It is one of those moments that tugs
incorporeally at the innards
like late afternoon
the back yard at Kentuck Knob in October
or dinner after a long day
at Cape Henlopen; sex barely wiped
from fingers breaking
crab shells, extracting the meat
with what looks like a dentist’s hook.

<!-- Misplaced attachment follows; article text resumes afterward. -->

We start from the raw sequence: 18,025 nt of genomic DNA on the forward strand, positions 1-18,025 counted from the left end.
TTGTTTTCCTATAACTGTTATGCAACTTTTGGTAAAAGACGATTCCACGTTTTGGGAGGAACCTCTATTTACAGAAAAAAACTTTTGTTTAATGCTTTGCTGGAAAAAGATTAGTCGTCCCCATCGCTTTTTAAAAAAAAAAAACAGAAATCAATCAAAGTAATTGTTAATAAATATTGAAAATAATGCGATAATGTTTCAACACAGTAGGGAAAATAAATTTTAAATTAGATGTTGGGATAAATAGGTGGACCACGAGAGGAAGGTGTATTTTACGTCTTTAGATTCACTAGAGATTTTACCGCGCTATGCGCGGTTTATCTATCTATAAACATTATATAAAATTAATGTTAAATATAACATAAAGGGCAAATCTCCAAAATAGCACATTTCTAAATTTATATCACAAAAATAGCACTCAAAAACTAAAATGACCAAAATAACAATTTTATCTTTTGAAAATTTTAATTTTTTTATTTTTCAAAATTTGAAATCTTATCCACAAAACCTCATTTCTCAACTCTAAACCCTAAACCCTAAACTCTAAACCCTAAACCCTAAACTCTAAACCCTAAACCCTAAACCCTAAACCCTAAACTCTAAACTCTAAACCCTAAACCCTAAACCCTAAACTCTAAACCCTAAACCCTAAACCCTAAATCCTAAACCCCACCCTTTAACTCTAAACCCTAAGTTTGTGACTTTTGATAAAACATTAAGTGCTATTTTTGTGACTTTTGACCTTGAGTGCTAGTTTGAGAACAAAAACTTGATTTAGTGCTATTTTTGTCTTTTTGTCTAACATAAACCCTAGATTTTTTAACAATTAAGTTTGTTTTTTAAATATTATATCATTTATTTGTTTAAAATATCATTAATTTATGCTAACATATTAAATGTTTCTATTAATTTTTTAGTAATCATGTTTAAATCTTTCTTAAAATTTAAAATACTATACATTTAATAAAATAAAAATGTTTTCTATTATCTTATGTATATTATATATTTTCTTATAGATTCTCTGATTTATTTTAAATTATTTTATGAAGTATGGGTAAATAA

Because they are stood in or walked through
they can’t be held on a screen
or printed on paper
let alone relived
even dreaming. The gravity of softest light
redefines the hues of leaves, borrows
ten minutes and shortens each time
it is remembered.
A hired hand sweeps up the shells,
collects empty cans and glasses.
The drive is quiet
on deer-crossed roads
winding up, falling back.
The tune of the radio—violin and vibraphone—
is all you take home.